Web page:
Apple Now Lets US Users Download Their Data, Refreshes Privacy Page


Apple has eased its grip over customer data in the U.S. market by launching a privacy portal that explains how Apple users will be able to download their own data.

This move comes months after Apple rolled out a similar service for EU customers as part of the European Union's General Data Protection Regulation rules that kicked in earlier this year.

Here are three quick steps to how you can do it:

1. Log in to with your Apple ID and password. You may also need to enter your two-factor authentication code if you have it set up.

2. When you land on the Data and Privacy page, you'll be asked to choose which types of data (e.g. iCloud Notes, Game Center activity, Apple ID account and device information, iCloud Contacts, etc.) you want to download. You may then choose to select specific types of data such as calendar appointments, music streaming preference, address book contacts, etc. or simply hit "Select all" to download all the data.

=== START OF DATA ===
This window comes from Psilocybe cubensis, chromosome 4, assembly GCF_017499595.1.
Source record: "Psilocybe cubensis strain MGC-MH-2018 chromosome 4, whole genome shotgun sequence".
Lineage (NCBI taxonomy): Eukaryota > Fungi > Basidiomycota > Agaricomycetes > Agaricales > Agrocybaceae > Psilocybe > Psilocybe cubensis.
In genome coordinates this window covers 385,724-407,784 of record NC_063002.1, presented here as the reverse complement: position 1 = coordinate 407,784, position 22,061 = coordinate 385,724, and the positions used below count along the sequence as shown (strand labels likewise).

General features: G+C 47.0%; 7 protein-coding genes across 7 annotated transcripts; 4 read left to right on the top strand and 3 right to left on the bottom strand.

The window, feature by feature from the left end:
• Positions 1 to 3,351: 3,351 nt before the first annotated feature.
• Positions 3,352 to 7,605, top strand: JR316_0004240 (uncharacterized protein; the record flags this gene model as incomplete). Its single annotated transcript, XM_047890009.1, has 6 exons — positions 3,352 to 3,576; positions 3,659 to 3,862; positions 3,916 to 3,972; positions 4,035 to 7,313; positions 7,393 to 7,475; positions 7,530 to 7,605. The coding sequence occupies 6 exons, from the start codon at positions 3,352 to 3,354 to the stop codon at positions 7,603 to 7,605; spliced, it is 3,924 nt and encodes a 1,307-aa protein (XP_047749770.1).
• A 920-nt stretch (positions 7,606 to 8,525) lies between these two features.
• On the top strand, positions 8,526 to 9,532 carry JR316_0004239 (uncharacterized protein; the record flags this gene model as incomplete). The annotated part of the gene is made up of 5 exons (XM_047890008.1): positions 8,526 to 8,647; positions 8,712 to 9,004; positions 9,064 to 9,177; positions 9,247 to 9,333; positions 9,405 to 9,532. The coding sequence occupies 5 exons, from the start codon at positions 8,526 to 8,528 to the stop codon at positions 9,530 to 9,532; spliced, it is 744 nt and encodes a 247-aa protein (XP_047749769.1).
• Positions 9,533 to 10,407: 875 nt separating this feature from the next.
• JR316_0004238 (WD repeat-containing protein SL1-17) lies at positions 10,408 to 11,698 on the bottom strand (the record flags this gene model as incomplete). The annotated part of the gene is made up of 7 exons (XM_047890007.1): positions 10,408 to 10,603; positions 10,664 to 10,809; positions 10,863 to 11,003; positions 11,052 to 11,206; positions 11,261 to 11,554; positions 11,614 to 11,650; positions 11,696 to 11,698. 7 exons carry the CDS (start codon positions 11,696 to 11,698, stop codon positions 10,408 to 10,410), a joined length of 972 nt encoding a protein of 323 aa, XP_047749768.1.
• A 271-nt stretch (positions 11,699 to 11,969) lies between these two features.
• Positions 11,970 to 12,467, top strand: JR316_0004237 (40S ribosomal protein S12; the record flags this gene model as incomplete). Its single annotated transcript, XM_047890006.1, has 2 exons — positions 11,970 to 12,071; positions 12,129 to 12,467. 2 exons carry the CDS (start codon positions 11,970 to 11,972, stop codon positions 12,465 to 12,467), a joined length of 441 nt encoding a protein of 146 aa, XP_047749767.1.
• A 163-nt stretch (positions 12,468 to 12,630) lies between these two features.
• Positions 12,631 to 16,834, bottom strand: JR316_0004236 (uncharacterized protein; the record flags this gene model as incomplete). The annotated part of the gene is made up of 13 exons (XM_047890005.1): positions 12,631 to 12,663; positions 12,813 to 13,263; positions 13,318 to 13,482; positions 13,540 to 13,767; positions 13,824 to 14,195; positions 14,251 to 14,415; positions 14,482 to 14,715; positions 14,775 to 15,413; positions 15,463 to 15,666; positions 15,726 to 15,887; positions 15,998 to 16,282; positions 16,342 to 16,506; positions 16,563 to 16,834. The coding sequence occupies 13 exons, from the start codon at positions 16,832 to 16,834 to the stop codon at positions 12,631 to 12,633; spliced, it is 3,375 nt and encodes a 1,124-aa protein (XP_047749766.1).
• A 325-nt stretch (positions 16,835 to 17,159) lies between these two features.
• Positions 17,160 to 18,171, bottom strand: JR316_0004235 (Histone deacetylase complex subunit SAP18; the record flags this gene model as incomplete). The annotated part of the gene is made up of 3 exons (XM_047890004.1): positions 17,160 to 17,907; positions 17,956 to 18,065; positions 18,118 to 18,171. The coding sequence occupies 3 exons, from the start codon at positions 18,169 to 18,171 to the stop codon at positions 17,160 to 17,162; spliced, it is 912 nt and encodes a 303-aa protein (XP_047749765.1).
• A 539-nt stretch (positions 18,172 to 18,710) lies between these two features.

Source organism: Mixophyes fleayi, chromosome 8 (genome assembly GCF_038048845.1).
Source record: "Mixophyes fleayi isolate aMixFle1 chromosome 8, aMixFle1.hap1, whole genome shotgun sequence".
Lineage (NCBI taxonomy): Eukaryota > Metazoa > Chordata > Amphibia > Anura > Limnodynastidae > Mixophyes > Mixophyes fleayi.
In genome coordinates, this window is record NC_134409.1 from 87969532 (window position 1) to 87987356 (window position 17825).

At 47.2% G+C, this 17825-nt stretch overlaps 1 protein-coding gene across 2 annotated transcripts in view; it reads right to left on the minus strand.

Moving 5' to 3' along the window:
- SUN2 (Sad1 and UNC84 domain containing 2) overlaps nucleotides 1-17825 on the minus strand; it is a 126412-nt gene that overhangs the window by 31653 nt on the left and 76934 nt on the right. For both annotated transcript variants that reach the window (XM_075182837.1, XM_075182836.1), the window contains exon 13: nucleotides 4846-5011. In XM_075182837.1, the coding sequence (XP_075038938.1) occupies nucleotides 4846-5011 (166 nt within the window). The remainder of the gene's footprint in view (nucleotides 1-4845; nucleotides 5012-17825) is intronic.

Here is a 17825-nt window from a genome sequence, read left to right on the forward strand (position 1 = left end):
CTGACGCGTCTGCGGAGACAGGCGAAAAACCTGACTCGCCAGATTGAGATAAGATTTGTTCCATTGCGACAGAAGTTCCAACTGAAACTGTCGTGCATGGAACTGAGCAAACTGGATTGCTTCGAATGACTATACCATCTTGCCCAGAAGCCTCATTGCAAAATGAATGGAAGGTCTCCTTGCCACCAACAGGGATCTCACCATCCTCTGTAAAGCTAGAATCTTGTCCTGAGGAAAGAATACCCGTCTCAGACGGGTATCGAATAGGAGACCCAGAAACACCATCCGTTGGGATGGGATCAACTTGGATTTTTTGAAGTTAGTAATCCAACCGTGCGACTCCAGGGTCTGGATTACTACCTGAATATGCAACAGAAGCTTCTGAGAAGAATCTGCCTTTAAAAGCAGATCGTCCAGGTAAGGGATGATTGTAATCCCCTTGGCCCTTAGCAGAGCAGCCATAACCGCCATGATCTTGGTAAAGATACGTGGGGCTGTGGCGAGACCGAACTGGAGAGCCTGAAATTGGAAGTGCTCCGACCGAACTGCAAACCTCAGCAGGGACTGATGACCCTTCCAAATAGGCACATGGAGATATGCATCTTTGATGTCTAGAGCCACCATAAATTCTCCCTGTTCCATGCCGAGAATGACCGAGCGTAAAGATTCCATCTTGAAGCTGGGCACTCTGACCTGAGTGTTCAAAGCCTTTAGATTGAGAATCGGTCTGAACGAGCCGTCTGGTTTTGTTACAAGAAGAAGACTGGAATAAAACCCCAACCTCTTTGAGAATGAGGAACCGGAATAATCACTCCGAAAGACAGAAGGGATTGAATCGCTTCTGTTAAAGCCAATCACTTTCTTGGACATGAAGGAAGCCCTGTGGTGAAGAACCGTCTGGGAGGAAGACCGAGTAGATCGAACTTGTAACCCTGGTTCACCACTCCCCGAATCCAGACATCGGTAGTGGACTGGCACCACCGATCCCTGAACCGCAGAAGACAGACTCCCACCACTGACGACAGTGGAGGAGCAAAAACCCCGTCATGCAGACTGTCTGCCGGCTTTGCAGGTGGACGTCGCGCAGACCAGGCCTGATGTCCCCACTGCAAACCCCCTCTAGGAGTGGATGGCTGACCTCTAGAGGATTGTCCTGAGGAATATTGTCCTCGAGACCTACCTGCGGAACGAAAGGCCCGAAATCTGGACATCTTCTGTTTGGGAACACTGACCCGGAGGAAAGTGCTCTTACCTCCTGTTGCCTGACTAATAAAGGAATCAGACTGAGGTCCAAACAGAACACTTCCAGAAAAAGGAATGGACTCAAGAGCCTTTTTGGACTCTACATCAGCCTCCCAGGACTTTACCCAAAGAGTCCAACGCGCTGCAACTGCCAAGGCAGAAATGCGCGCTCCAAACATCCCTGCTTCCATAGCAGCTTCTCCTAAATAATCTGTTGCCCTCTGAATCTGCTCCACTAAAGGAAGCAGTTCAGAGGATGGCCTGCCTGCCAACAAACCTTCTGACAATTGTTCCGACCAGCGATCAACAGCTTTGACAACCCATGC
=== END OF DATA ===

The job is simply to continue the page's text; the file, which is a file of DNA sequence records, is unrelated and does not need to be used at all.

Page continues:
3. Apple will then verify your account and whether you're the account holder by asking you several bits of information. Once Apple verifies your information, your data will be ready for download and you'll receive a notification. Remember, however, that you have up to two weeks to download the data, which will be in .zip file.

Until now, Apple customers could only get their data by contacting Apple directly.

Earlier in May, when Apple launched the online privacy portal, the company allowed U.S. customers to only correct their data or delete their Apple accounts.

This is a big move for Apple, which is trying to take the direction of greater consumer data transparency and respect for customer privacy. The company, which is more privacy conscious than most major tech companies, left messages across its apps earlier this year telling its customers how their data is being handled.

Apple also rolled out an updated privacy page on its website today, detailing what data it does and does not store. The privacy page also details how Apple uses the anonymously collected data, encourages customers to turn on two-factor notification and opt out of targeted ads and notifications.

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